Yay, #20BooksofSummer24 is back! I have first joined last year, and it’s a blast. After a long monsoon season that felt like forever (I hate humidity!!), and then the transition to dry season with its heat, I can’t wait to get to June. June and July are usually the best weather of the year here, the air is cooler with gentle breeze. When August come, it usually begins to be drafty and drier. Therefore, June always feels like a new life to me. With it, a new excitement, reading wise. I thank Cathy @ 746 Books to host yet another 20 Books of Summer (but not really summer for me) – and it’s the 10th year (bravo, Cathy!) Here’s my list:

My 20 Books of Summer:

Blitzcat by Robert Westall – for #ReadingtheMeow2024
The Cat Who Could Read Backward by Lilian Jackson Braun – for #ReadingtheMeow2024
The No. 2 Feline Detective Agency by Mandy Morton – for #ReadingtheMeow2024
The Wheel Spins by Ethel Lina White – for A Century of Books (1936)
Death Comes as the End by Agatha Christie – for A Century of Books (1944)
Snow by Benjamin Black (John Banville) – for #johnbanville2024
Madame, Will You Talk? by Mary Stewart – for #ParisInJuly2024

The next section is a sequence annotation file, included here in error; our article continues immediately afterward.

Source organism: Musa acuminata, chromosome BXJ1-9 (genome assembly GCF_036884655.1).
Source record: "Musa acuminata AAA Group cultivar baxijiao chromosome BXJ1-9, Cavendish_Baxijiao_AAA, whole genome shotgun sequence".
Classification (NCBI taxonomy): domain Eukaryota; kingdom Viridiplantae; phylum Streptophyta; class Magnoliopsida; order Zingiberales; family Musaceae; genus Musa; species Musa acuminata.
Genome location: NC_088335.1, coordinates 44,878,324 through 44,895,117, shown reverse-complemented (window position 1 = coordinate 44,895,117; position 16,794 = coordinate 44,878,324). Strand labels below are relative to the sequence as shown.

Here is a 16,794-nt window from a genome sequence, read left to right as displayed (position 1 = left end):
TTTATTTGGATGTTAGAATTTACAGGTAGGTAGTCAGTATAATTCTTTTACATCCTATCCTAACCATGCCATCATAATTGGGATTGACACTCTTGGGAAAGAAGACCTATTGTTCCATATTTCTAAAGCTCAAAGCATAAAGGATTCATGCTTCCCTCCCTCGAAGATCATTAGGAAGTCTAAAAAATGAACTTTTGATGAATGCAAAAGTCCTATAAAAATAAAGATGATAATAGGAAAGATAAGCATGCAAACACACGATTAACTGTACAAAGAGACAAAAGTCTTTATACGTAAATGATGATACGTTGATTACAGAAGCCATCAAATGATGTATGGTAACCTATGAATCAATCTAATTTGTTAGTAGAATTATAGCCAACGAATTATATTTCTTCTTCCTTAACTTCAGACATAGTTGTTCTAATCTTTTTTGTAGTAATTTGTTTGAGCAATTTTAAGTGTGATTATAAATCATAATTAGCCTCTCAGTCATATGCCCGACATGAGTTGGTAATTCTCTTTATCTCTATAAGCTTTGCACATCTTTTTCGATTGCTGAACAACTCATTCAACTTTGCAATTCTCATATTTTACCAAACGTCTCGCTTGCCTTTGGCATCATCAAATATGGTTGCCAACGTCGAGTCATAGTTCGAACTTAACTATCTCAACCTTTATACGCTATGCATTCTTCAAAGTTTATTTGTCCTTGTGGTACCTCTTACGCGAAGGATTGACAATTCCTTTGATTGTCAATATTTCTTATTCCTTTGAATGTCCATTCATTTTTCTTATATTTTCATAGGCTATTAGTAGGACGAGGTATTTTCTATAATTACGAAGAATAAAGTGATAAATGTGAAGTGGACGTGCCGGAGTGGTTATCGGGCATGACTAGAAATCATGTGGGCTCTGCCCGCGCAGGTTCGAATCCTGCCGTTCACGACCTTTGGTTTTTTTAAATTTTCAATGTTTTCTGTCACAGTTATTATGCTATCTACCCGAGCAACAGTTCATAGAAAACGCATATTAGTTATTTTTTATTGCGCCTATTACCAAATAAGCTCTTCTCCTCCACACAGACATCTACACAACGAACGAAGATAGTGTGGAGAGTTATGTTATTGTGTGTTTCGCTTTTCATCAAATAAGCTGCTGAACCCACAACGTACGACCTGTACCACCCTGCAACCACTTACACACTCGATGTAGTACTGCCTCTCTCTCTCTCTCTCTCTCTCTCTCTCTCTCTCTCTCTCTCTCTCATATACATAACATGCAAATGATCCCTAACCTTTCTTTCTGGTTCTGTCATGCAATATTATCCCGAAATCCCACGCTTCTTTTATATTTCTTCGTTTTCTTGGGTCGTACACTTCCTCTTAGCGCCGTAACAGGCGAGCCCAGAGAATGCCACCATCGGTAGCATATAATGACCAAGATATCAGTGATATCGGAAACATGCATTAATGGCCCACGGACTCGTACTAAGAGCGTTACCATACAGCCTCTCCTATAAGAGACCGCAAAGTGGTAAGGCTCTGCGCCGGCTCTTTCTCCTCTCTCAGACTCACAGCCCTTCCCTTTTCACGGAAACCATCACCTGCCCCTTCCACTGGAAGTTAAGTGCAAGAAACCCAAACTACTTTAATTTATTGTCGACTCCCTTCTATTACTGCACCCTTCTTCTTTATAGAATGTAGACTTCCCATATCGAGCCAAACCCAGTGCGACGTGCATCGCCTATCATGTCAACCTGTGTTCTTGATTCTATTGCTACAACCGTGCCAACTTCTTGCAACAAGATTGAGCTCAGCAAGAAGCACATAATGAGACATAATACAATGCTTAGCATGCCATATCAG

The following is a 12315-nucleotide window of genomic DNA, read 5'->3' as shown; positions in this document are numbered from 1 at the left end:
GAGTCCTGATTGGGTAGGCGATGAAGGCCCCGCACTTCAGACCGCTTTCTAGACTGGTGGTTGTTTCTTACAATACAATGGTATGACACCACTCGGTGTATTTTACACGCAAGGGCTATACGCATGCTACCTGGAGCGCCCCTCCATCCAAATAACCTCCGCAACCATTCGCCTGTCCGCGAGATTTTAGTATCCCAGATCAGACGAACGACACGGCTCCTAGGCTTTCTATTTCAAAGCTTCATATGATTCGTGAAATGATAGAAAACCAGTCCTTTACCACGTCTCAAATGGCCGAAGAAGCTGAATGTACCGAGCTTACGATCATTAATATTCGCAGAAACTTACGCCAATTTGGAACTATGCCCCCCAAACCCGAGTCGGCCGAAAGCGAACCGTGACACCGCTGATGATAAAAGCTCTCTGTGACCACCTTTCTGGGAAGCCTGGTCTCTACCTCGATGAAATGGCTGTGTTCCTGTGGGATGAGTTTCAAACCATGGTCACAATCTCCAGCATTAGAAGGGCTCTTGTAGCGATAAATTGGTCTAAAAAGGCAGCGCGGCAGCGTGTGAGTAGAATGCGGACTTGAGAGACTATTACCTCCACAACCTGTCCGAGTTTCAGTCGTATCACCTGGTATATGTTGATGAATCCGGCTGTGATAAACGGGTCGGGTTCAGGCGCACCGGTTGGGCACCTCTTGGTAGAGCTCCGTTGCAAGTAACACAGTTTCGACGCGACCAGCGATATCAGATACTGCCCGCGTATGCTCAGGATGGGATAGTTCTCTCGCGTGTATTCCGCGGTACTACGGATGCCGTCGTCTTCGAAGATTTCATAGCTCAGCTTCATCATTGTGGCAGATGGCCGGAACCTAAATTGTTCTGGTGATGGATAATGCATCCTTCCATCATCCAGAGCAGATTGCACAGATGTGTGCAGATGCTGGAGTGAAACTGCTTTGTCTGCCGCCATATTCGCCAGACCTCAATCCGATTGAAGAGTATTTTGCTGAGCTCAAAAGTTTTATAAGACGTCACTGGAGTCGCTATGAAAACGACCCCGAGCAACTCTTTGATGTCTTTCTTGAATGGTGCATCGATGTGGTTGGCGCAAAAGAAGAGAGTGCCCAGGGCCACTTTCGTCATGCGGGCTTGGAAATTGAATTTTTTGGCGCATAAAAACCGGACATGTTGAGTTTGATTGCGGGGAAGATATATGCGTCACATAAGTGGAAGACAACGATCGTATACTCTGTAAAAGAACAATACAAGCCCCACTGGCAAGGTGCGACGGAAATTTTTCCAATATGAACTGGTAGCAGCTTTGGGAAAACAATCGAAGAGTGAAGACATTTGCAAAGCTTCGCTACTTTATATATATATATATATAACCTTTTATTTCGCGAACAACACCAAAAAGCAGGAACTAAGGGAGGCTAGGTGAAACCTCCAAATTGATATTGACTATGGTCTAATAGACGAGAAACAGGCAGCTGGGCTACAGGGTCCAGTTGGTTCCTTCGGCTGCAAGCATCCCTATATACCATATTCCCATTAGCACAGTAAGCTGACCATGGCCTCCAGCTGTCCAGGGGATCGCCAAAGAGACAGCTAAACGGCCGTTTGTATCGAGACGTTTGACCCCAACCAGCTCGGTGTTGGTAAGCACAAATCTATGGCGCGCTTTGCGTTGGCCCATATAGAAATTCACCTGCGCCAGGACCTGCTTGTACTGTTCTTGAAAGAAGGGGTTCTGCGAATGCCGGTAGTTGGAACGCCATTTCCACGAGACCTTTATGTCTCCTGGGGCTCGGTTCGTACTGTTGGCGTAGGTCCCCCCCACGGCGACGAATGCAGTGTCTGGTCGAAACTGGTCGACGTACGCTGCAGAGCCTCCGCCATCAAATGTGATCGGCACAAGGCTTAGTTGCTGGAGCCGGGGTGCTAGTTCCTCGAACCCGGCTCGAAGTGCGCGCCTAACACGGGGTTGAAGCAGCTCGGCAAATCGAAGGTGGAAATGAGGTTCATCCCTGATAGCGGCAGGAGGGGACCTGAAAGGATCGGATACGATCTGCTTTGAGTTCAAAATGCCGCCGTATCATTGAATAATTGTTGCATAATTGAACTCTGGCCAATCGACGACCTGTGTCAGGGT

Perestroika in Paris by Jane Smiley – for #ParisInJuly2024
The Girl Who Reads on the Metro by Christine Féret-Fleury – for #ParisInJuly2024
Bruno, Chief of Police by Martin Walker – for #ParisInJuly2024
Finn Family Moomintroll by Tove Jansson – for #MoominWeek
The Moomins and the Great Flood by Tove Jansson – for #MoominWeek
The Bookshop by Penelope Fitzgerald – for A Century of Books (1978)
Sparkling Cyanide by Agatha Christie
War Horse by Michael Morpurgo – for A Century of Books (1982)
Miss Buncle's Book by D.E. Stevenson
Excellent Women by Barbara Pym – for A Century of Books (1953)
Cranford by Elizabeth Gaskell
The Mystery of the Peacock's Eye by Brian Flynn – for A Century of Books (1928)
Miss Plum and Miss Penny by Dorothy Evelyn Smith

Alternatives – just in case I fail with the original list, or simply change my mind…

The Blue Guitar by John Banville
Parisians: An Adventure History of Paris by Graham Robb
The Cat Who Caught a Killer by L.T. Shearer
Toucan Keep a Secret by Donna Andrews
The Persian Pickle Club by Sandra Dallas

Spot a favorite or two from my list? Or books you have read or are in your TBR? Let me know in the comment section!

Monday, May 13, 2024

The Cornish Coast Murder (1935) by John Bude




🔵 Reverend Dodd and his best friend Doctor Pendrill love to spend their Friday evenings together by the fireside, discussing detective novels they had just buddy-read, and each would, alternately, bring some more detective novels to be perused before their next meeting. Some authors they cherish are Edgar Wallace, J.S. Fletcher, Farjeon, Sayer, Freeman-Willscroft, and "my dear old friend Christie". That's one thing I've been dreaming to do after my retirement - hopefully I'd find the perfect friend to do it with when the time comes!